'If any person liable to pay any tax neglects or refuses to pay the same after demand, the amount (including any interest, additional amount, addition to tax, or assessable penalty, together with any costs that may accrue in addition thereto) shall be a lien in favor of the United States upon all property and rights to property, whether real or personal, belonging to such person.'
This is former Section 3670 of the 1939 Code (26 U.S.C.A. 3670).
'Sec. 6323. (26 U.S.C.A. 6323) Validity against mortgagees, pledgees, purchasers, and judgment creditors
'(a) Invalidity of lien without notice.-- Except as otherwise provided in subsection (c), the lien imposed by section 6321 shall not be valid as against any mortgagee, pledgee, purchaser, or judgment creditor until notice thereof has been filed by the Secretary or his delegate--
'(1) Under state or territorial laws.-- In the office designated by the law of the State or Territory in which the property subject to the lien is situated, whenever the State or Territory has by law designated an office within the State or Territory for the filing of such notice; or * * *'
This is from former Section 3672 of the 1939 Code (26 U.S.C.A. 3672).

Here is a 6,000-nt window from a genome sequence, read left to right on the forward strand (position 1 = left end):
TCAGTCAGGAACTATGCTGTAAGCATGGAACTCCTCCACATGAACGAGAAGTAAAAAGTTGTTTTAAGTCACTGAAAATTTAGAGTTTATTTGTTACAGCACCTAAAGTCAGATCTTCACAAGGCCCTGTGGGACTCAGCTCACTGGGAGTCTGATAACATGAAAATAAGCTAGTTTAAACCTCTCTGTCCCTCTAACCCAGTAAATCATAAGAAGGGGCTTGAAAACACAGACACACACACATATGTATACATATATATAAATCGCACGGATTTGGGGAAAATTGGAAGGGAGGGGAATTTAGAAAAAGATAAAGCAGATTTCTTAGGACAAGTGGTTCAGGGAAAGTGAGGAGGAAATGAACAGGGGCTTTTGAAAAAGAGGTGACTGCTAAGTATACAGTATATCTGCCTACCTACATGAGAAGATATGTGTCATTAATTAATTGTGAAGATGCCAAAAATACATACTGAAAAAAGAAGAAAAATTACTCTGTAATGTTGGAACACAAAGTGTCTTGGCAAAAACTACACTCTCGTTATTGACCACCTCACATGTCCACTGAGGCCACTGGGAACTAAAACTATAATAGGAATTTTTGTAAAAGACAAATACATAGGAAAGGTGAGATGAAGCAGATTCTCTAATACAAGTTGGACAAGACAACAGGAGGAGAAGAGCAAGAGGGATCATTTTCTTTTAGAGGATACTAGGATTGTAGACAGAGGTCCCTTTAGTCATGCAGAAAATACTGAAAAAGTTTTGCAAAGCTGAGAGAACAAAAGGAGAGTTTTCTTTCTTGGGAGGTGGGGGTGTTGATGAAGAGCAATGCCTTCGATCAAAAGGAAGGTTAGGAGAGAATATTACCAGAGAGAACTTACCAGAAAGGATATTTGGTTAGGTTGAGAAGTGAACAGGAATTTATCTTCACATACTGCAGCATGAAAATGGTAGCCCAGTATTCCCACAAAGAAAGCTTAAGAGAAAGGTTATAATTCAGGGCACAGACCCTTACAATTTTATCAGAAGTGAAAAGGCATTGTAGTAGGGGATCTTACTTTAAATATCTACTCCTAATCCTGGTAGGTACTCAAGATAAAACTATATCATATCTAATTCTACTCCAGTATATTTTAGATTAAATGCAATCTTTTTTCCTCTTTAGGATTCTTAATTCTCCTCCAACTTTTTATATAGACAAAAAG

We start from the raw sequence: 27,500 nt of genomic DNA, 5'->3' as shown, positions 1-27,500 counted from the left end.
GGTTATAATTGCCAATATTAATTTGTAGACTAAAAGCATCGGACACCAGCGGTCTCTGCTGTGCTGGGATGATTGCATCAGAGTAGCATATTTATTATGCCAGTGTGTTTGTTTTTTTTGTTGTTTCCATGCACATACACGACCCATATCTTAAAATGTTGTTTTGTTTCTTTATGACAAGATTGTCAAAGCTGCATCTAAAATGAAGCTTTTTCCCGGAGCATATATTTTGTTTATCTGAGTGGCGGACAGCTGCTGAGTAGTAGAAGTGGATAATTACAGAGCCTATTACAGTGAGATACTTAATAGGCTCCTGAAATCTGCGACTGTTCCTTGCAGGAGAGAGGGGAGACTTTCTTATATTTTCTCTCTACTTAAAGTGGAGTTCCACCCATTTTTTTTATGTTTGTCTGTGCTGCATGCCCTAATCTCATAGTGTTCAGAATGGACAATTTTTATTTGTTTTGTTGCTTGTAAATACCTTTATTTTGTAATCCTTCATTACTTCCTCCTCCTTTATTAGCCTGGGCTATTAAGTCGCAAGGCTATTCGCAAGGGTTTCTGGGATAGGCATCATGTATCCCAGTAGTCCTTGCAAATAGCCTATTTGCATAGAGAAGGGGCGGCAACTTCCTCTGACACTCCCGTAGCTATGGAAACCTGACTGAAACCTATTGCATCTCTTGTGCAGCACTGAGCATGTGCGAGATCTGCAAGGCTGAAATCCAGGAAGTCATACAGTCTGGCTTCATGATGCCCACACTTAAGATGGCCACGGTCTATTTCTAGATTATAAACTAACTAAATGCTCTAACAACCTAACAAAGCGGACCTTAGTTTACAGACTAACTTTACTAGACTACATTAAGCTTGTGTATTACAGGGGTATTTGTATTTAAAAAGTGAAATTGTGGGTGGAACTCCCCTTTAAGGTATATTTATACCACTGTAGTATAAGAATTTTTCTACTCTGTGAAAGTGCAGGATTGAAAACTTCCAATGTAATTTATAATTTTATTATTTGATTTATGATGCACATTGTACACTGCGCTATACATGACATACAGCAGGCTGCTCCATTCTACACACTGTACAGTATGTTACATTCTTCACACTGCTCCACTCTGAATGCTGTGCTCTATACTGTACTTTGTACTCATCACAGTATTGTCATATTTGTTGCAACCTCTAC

See the Report of the Committee on Relative Priority of Government and Private Liens of the Real Property, Probate and Trust Laws Section of the American Bar Association which, with a full bibliography and annotation, collects and discusses the cases on this subject. It points out that in the past ten years the Government has succeeded in each of the twelve cases before the United States Supreme Court which, except as otherwise indicated, involve Section 3670: United States v. White Bear Brewing Co., 350 U.S. 1010, 76 S.Ct. 646, 100 L.Ed. 871; United States v. Colotta, 350 U.S. 808, 76 S.Ct. 82, 100 L.Ed. 725; United States v. Acri, 348 U.S. 211, 75 S.Ct. 239, 99 L.Ed. 264; United States v. Liverpool & London s& Globe Ins. Co., 348 U.S. 215, 75 S.Ct. 247, 99 L.Ed. 268; united States v. Scovil, 348 U.S. 218, 75 S.Ct. 244, 99 L.Ed. 271; United States v. City of New Britain, 347 U.S. 81, 74 S.Ct. 367, 98 L.Ed. 520; United States v. Gilbert Associates, 345 U.S. 361, 73 S.Ct. 701, 97 L.Ed. 1071 (3466 R.S. 31 U.S.C.A. 191); United States v. Security Trust and Savings Bank, 340 U.S. 47, 71 S.Ct. 111, 95 L.Ed. 53; Goggin v. Division of Labor Law Enforcement of California, 336 U.S. 118, 69 S.Ct. 469, 93 L.Ed. 543 (64 and 67, sub. c of Bankruptcy Act, 11 U.S.C.A. 104, 107, sub. c); Commonwealth of Massachusetts v. United States, 333 U.S. 611, 68 S.Ct. 747, 92 L.Ed. 968 (3466); People of State of Illinois ex rel. Gordon v. Campbell, 329 U.S. 362, 67 S.Ct. 340, 91 L.Ed. 348 (3466); United States v. Waddill, Holland & Flinn, Inc., 323 U.S. 353, 65 S.Ct. 304, 89 L.Ed. 294 (3466)
As we have pointed out and continue to follow, United States v. Atlantic Municipal Corp., 5 Cir., 212 F.2d 709, the principle of first in time first in right is clearly established by United States v. City of New Britain, supra, and the case was remanded for application of this rule. We do not regard it as so soon overruled by the unrevealing brevity of the per curiams in White Bear and Colotta, supra.